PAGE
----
Now that the Olympics will be adding South America to its list of hosts when it lands in Rio four years from now, London 2012 chairman Sebastian Coe says there’s one last frontier for the Olympics to cross.
“The Games have to go to Africa,” Coe said at the Doha Goals conference Tuesday. “The issue is about timing. The challenge is to protect the interests of competitors at all times.”
Using the success of South Africa’s 2010 World Cup as a benchmark, Coe said that one of the best ways to better developing nations using sports is to spread major events around the world and improve the infrastructure and well-being host nations’ fans.
“You are going to need to share our big sporting moments. But that presents challenges and puts more pressure on the organizations like the International Olympic Committee and FIFA because inevitably these countries have less expertise and experience in delivering major championships.”
Dallas Cowboys running back Ezekiel Elliott was running down the open field when he encountered Chicago Bears safety Chris Prosinski.
Prosinski went low and Elliott, a high school state champion in the 110m and 300m hurdles, decided to go high and hurdle the defender:
The track and field community took notice of Elliott’s hurdle.
Lolo Jones, a 100m hurdler who competed at the 2008 and 2012 Olympics, gave Elliott grades of an A++ for difficulty and an A for technique on Twitter. She wrote that it “hands down would’ve been best NFL hurdle technique of the yr.” if a second Bears defender, Jonathan Anderson, hadn’t prevented Elliott from landing cleanly:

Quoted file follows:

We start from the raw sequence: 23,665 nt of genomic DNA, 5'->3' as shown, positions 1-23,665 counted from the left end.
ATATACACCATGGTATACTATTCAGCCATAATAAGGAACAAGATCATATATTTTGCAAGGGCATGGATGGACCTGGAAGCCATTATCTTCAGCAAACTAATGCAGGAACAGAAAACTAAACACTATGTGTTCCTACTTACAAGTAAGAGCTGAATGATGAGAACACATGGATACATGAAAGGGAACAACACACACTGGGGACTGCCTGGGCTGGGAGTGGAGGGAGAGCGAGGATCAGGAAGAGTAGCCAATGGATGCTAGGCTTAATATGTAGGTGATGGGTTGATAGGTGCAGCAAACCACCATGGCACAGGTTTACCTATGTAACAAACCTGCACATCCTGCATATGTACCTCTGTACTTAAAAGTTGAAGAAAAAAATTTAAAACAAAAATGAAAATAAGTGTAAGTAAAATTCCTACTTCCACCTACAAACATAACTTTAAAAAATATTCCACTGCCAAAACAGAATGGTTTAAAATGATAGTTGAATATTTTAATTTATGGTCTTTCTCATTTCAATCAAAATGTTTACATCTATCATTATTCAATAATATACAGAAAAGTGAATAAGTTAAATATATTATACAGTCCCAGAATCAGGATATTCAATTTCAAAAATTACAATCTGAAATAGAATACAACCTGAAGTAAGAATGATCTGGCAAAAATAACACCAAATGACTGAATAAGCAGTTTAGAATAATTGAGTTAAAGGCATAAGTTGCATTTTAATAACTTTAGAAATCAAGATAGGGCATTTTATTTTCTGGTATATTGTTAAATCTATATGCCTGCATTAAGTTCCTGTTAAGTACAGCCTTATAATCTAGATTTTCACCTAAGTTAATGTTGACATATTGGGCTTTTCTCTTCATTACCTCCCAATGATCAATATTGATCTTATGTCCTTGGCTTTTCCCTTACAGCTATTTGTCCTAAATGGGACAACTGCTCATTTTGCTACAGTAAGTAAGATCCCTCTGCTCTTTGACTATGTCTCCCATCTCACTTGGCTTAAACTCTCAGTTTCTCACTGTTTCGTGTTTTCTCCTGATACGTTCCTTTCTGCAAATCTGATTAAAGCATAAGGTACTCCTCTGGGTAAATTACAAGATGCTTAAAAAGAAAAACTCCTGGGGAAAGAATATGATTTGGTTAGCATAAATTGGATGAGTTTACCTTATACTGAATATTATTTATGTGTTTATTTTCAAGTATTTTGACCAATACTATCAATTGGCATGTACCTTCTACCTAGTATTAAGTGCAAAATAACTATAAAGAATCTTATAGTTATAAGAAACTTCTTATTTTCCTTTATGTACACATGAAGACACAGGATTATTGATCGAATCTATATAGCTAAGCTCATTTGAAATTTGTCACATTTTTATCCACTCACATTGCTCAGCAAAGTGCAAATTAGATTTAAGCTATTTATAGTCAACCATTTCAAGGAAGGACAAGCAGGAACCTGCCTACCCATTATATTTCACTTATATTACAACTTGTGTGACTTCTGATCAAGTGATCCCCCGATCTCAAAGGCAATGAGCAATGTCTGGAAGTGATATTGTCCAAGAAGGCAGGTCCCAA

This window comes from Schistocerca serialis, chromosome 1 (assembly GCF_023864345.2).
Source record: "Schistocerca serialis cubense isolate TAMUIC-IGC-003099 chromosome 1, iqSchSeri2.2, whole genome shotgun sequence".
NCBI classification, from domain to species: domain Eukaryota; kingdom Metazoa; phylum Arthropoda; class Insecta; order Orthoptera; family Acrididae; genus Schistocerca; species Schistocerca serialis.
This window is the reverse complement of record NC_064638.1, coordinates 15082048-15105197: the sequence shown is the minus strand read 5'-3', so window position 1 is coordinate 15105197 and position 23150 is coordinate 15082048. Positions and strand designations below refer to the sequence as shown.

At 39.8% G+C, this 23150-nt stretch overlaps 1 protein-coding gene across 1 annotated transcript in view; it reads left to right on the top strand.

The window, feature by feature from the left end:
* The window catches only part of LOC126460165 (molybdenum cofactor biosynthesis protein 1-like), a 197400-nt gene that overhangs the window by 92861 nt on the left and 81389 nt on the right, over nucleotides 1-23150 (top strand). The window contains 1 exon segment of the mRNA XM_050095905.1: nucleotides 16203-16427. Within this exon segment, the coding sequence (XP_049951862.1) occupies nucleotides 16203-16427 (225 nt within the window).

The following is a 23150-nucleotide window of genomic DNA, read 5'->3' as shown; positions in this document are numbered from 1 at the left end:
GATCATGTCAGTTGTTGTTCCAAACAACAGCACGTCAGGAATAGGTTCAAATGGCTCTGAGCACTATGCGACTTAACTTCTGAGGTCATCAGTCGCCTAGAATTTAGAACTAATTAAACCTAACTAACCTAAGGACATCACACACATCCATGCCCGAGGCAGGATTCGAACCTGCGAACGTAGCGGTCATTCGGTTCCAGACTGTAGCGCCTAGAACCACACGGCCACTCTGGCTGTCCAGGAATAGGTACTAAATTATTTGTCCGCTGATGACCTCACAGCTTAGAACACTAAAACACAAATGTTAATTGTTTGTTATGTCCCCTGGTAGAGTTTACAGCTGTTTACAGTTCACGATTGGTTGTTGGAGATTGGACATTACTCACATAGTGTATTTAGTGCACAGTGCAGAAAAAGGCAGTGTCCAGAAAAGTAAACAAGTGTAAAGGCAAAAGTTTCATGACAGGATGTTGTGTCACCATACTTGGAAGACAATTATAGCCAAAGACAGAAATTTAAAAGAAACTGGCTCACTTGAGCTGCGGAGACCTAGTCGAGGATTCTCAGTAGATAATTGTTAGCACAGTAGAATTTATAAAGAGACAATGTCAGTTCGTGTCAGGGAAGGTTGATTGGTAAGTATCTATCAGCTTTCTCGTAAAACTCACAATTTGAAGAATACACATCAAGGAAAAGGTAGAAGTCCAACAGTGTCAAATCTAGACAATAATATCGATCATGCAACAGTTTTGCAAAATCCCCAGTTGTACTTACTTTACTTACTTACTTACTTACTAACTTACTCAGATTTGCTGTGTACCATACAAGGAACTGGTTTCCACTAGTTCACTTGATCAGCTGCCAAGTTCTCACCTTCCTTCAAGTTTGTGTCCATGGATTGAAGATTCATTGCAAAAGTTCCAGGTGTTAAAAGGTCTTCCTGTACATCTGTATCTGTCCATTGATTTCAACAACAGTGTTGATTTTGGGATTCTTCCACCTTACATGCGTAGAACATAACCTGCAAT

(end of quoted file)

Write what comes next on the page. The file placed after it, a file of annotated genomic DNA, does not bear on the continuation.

Dawn Harper-Nelson, the 2008 Olympic champion and 2012 Olympic silver medalist in the 100m hurdles, also had a positive review of Elliott’s efforts:
Emma Coburn, the 2016 Olympic 3000m steeplechase bronze medalist, thought Elliott’s leap resembled her event:
Elliott finished with 30 carries for 140 yards to lead the Cowboys to a 31-17 win during Sunday Night Football.
His mother, Dawn, who was a track and field athlete at the University of Missouri, posted a photo on Twitter to remind everyone where her son inherited his hurling gene from:
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ROME (AP) — Rome’s city council will vote Thursday whether to support Mayor Virginia Raggi‘s rejection of the city’s bid for the 2024 Summer Olympics.
The motion is expected to pass easily since Raggi’s anti-establishment 5-Star Movement holds a majority on the city council.
Raggi announced her formal opposition of the candidacy in a news conference last week, citing concerns over high costs given the city is barely able to have its trash picked up.
Raggi’s rejection occurred four years after then-Premier Mario Monti stopped Rome’s plans to bid for the 2020 Summer Olympics because of financial concerns.
If the motion is approved, it would leave only Los Angeles, Paris and Budapest, Hungary, in the running for 2024. The International Olympic Committee will decide on the host city in September 2017.
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